“How few know even the names of the men who design and execute the work and in whose care the public safety is placed. How vigilant and resourceful they must be is little appreciated by the passengers who are almost lifted as they ride.”
-M. K. Trumbull, Engineer of Track Elevation of the City of Chicago, 1908
The 1890 census confirmed Chicago had become the second largest city in the United States. Driven by immigration, the population had more than doubled in 10 years. 41 percent of residents were born in foreign countries. The Civil War, ending 25 years before, vaulted the geographically northern Chicago past traditional rivals St. Louis and Cincinnati as the Western hub of rail transportation and manufacturing. By 1889, thousands of trains were entering and leaving the city every day. More than 2,000 miles of track ran directly through Chicago neighborhoods, all at ground level.
Rapidly increasing population made the unending flow of trains a dangerous nuisance. One study found that, between 1889 and 1893, 1,700 people were killed in grade crossing accidents. In 1899, one out of every 220 people who died in Chicago was struck and killed by a train at a pedestrian crossing.
Viaducts across busy intersections were the first solution. Approaches ran up to half a mile long and any business owner unlucky enough to be located on an approach found themselves walled off by a slowly ascending path. The railroads were reluctant to build viaducts and the city faced frequent court battles. Citizens were stuck patiently waiting for trains to pass.
That patience quickly waned. By 1892, rail barons yearned for the days of low cost viaducts. Growing support for city-wide track elevation presaged huge construction costs. Preparing for the World’s Columbian Exposition, in May 1892 the city council passed an ordinance requiring the Illinois Central elevate their tracks from 51st St. to 67th St. In under a year, at a cost of two million dollars, the 2oo foot wide railbed was raised 18 feet into the air.
Emboldened by this success, the 1893 city council passed a general ordinance requiring the elimination of all grade level crossings in Chicago within 6 years. The railroads did not co-operate, claiming tracks could not be elevated in time. The ordinance didn’t specify how the projects would be funded, and the city initially lacked the legal authority and political will to strong-arm the railroads.
Eventually, the city council surveyed the lines running through Chicago, and passed specific ordinances targeting high traffic areas. Public opinion supported wholesale track elevation, mayors and aldermen made it a part of their campaigns, and some railroads worked with the city to pass more palatable ordinances. If railroads resisted, the city council threatened to revoke their right of way. In the next 17 years, 42 ordinances were passed. Tracks passing through wealthy areas were the first to be elevated and public pressure continued to grow. After a series of deaths in 1900, residents of Humboldt Park Blvd threatened to tear up the Bloomingdale Line (now the 606) if it was not elevated.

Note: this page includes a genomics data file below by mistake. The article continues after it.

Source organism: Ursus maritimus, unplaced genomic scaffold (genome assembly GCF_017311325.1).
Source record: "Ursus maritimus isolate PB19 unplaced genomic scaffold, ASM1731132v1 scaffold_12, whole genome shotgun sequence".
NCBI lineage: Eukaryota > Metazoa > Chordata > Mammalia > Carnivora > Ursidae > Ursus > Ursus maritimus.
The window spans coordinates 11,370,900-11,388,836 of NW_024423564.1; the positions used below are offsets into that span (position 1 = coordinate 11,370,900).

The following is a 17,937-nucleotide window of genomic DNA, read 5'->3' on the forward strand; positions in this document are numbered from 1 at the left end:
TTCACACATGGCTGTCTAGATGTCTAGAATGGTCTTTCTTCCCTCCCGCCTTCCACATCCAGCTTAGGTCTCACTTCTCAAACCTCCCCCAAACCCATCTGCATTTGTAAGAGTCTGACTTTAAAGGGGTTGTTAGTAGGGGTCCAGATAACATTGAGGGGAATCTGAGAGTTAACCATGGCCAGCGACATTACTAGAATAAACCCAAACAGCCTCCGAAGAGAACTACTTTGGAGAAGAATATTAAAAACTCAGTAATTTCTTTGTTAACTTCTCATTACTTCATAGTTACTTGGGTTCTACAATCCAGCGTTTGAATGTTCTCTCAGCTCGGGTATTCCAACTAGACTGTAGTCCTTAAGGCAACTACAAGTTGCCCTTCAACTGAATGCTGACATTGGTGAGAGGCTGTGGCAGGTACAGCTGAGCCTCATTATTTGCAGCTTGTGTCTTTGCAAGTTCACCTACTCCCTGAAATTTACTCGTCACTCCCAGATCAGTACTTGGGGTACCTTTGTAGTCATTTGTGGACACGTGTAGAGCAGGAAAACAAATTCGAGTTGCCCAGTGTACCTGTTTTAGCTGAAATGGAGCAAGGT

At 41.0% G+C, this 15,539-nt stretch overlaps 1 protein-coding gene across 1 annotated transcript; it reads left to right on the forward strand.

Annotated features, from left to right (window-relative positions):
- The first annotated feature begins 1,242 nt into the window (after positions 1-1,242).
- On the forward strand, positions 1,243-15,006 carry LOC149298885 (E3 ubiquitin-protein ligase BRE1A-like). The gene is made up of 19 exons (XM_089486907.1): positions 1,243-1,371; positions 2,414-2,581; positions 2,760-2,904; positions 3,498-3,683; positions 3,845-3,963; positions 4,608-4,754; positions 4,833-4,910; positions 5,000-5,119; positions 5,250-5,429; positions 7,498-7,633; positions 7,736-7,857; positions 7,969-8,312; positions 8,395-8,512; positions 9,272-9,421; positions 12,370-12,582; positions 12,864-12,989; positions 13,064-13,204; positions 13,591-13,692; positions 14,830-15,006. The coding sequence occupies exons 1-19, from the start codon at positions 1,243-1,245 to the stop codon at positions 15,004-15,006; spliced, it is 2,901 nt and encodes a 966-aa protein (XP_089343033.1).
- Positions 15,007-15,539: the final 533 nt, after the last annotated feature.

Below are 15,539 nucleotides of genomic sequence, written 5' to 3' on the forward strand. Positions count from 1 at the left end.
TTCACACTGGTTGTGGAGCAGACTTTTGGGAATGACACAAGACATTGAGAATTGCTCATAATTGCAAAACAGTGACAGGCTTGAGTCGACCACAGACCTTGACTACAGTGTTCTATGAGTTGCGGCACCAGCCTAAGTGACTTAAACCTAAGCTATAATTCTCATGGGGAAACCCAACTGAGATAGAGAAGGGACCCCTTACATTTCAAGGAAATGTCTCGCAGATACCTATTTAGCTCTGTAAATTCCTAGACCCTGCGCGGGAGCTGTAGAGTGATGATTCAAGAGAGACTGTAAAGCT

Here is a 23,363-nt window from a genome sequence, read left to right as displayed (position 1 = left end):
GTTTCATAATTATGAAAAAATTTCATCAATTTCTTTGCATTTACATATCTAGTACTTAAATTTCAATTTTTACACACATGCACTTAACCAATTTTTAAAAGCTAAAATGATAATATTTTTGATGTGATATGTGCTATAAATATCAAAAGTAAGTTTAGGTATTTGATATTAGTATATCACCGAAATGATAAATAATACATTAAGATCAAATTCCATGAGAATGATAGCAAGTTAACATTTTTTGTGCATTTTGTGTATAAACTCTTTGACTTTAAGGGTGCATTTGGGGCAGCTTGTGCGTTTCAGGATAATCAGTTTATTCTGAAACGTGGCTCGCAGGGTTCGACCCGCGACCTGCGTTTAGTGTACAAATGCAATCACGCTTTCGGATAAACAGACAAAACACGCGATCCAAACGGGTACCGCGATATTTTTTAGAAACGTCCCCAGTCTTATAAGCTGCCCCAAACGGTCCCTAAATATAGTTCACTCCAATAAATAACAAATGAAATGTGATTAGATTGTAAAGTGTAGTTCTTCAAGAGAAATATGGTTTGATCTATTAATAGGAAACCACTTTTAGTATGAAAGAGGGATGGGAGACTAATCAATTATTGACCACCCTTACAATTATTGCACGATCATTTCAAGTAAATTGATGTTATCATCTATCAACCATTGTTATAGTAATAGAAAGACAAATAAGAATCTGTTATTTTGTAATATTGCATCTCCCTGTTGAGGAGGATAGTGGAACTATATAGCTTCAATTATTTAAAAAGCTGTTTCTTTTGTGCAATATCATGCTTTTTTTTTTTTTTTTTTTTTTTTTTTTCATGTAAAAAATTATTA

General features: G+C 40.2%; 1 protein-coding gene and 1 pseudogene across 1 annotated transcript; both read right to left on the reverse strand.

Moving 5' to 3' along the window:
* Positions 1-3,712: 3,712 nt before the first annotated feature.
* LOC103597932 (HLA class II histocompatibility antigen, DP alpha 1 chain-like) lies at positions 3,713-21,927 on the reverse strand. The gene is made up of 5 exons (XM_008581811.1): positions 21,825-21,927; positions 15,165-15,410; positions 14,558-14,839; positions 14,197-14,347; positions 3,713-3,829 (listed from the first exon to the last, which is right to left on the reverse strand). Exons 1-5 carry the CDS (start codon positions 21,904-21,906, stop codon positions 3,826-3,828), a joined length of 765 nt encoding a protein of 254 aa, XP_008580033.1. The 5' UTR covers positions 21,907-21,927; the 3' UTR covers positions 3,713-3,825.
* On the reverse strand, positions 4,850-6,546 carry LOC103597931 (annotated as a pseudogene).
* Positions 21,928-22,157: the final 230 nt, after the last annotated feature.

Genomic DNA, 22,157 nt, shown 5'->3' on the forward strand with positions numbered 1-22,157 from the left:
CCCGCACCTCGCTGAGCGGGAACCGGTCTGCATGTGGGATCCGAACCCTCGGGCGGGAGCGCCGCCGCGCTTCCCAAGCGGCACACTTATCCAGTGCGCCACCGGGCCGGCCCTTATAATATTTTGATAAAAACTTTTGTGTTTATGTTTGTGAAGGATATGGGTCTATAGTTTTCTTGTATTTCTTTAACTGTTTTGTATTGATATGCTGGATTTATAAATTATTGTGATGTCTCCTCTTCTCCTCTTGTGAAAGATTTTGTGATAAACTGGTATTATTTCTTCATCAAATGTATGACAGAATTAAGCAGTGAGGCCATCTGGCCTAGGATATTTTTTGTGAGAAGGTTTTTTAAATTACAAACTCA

The elevation of the Chicago railroads was an engineering marvel. The Commissioner of Public Works allowed four consecutive streets to be blocked, so the completion of each ordinance took place in multiple stages. Remarkably, the railroads maintained their schedules throughout track elevation, sending trains over temporary tracks, or elevating tracks one at a time.
The ordinances were a fiscal triumph for the city. Construction costs were paid in full by the railroads. The city paid for damages to property resulting from track elevation, but most elevation ordinances required railroads to deposit a lump sum in the city treasury to account for these payments. By 1911, the estimated cost of track elevation was more than $66 million. Adjusting for inflation, the railroads had spent a total of $1.6 billion, the modern equivalent of building two Sears Towers. The city had spent a half-million dollars, less than one percent of the total cost.
As time passed, rail companies became more eager to elevate their tracks. It was a public relations boon, and trains were able to race more quickly through the city. Grade crossing accidents decreased dramatically, and with them, liability payouts shrank. In 1909, there were 96 grade crossing accidents, a 67% decrease in the span of 10 years.
When the United States joined World War 1 in 1917, the American government took control of the railroads and track elevation didn’t resume until 1924. The last elevation ordinance was passed in 1930 and was completed two years later. In January of 1938, the Committee on Track Elevation, which had overseen and guided all track elevation in Chicago, was disbanded. The railroads became unable to independently finance track elevation and the age of the automobile was well underway.